European Union: More Uncertainty Regarding SPCs… …And Back To The CJEU We Go

Last Updated: 11 August 2014
Article by Sam Pearson

As many readers will be aware, Supplementary Protection Certificates (SPCs) provide a means of obtaining additional protection for pharmaceutical and plant protection products in Europe following patent expiry, to compensate for delays in placing products on the market due to the need to fulfil regulatory requirements. One of the key conditions for obtaining an SPC is that the product, i.e., the active ingredient or combination of active ingredients in the medicinal product, is protected by your patent – as required by Article 3(a) of the SPC Regulation. Sounds relatively simple, doesn't it? Such is the value of any extension of patent term however, that it is no surprise applicants continue to seek favourable interpretations on just what SPCs can be obtained for.

In our February 2014 newsletter, we reported on a flurry of decisions from the CJEU ( read here). In one of these cases, C443/12 (Actavis v Sanofi), the patent claimed the combination of irbesartan with "a diuretic", while an SPC was applied for directed to the specific combination of irbesartan with the diuretic hydrochlorothiazide (HCTZ). One of the questions the CJEU had been asked to address was, in the context of Article 3(a), whether HCTZ was "sufficiently specified or identified in the wording of the claims of the patent" by the term "diuretic". Unfortunately, the CJEU did not seek to clarify the criteria for deciding whether the provisions of Article 3(a) had been satisfied. Because Sanofi had already been granted an SPC for irbesartan on its own, the CJEU found that the additional term provided by a second SPC to the combination was not justified by the purpose of the SPC Regulation, and therefore felt no need to address the first question.

A second Actavis case (Avtavis v Boehringer, C577/13) involving similar issues was referred to the CJEU prior to the ruling in C443/12. Boehringer is the holder of European patent 0502314, on which it obtained a first SPC for its telmisartan product on the basis of an MA for telmisartan on its own. Later, Boehringer obtained a second MA for a combination product of telmisartan and HCTZ, and on the basis of the same patent, applied for a second SPC for the combination product. During prosecution of the SPC application, Boehringer successfully applied to amend the patent to insert a claim that explicitly defined the combination of telmisartan and HCTZ, to satisfy the requirements of Article 3(a) of the SPC Regulation.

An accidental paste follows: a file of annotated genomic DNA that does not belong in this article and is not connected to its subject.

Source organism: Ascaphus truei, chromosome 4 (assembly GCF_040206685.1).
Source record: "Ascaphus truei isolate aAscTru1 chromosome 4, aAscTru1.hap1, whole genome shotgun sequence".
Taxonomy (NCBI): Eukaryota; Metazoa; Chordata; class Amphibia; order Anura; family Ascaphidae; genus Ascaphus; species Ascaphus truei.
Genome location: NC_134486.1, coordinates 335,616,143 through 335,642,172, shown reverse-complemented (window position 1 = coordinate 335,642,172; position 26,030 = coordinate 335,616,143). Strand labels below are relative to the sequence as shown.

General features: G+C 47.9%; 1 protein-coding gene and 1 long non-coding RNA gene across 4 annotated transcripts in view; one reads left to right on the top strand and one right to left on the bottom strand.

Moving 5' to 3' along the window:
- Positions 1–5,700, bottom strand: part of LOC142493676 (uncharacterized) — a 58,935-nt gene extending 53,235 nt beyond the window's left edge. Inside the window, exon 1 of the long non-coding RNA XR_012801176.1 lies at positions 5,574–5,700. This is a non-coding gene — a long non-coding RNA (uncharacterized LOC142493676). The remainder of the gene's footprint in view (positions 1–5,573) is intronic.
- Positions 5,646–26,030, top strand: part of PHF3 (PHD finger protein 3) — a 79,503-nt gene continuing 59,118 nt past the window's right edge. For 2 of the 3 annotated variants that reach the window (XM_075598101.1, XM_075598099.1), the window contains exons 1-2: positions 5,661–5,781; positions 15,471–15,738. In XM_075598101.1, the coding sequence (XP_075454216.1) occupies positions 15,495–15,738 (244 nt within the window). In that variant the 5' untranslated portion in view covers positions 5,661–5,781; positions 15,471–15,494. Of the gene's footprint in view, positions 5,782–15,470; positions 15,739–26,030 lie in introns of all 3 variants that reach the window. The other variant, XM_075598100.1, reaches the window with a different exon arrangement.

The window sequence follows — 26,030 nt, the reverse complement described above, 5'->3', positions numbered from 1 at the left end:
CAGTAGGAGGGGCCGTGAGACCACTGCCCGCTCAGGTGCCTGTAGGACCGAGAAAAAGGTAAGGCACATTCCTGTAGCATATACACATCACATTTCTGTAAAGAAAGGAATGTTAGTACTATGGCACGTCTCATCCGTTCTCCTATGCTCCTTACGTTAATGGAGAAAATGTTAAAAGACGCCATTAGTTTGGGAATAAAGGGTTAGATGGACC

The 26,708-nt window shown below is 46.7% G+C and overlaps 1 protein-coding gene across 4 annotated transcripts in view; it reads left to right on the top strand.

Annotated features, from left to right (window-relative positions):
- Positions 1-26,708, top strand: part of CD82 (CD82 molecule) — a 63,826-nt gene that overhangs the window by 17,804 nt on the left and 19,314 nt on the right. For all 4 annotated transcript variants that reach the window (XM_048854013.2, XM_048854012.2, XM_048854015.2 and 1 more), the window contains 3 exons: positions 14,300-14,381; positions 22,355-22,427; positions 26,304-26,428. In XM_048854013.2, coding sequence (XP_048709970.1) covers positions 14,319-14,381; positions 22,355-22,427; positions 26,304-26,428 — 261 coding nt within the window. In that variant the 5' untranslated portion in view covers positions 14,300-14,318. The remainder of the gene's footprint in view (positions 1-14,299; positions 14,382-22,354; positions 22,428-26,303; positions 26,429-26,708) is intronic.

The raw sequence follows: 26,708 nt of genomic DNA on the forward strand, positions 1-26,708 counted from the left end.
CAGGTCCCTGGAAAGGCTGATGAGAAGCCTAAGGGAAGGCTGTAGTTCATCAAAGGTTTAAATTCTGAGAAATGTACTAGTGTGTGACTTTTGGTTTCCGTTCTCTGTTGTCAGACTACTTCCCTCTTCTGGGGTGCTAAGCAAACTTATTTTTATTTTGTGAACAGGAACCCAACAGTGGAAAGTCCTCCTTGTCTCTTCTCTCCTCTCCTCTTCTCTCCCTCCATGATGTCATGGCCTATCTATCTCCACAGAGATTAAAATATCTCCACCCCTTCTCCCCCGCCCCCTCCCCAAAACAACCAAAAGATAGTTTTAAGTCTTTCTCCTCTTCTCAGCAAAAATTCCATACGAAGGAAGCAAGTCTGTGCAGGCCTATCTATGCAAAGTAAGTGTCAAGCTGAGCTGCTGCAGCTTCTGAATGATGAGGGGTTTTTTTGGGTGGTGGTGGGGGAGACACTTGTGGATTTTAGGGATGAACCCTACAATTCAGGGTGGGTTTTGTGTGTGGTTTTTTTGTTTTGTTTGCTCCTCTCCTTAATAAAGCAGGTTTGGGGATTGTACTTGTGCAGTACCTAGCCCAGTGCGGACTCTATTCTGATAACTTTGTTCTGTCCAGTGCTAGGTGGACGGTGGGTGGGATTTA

To the extent that the facts of C577/13 mirror the Actavis ruling in C443/12, Boehringer's combination SPC would now appear to be invalid. However, it is hoped that the CJEU will still address the outstanding issue of whether or not a post-grant amendment can be used to ensure that the basic patent satisfies the requirements of Article 3(a).

Another recent referral to attempt to interpret Article 3(a) is C631/13 (Arne Forsgren). C631/13 concerns an SPC application for Protein D, which is present in the medicinal product Synflorix as a carrier protein that is covalently bound to serotypes of Streptococcus pneumoniae. The Austrian Patent Office initially rejected the SPC application on the basis that Protein D was only an auxiliary agent in Synflorix. On appeal the Patent Office accepted evidence that the Protein D component retained its inherent immunogenic effect, but confirmed the rejection of the SPC on the basis that Synflorix was not a combination of two active ingredients. Rather, Protein D was part of a molecular compound with other substances (the pneumococcal polysaccharides), and from a chemical point of view the medicinal product contained a substance that differed from that protected by the basic patent. The CJEU is thus asked whether an SPC can be granted for an active ingredient that is contained in the medicinal product as part of a molecular compound together with other substances (i.e. the active ingredient is a sub-unit covalently bound to other components). The CJEU's answer is awaited with interest.

As can be seen, the interpretations being sought from the CJEU on the SPC Regulation are becoming increasingly complex. It is hoped that future rulings of the CJEU will go some way to providing something closer to the simple, transparent system which can easily be applied by the parties concerned, as originally envisaged by the creation of the SPC Regulation.

The content of this article is intended to provide a general guide to the subject matter. Specialist advice should be sought about your specific circumstances.

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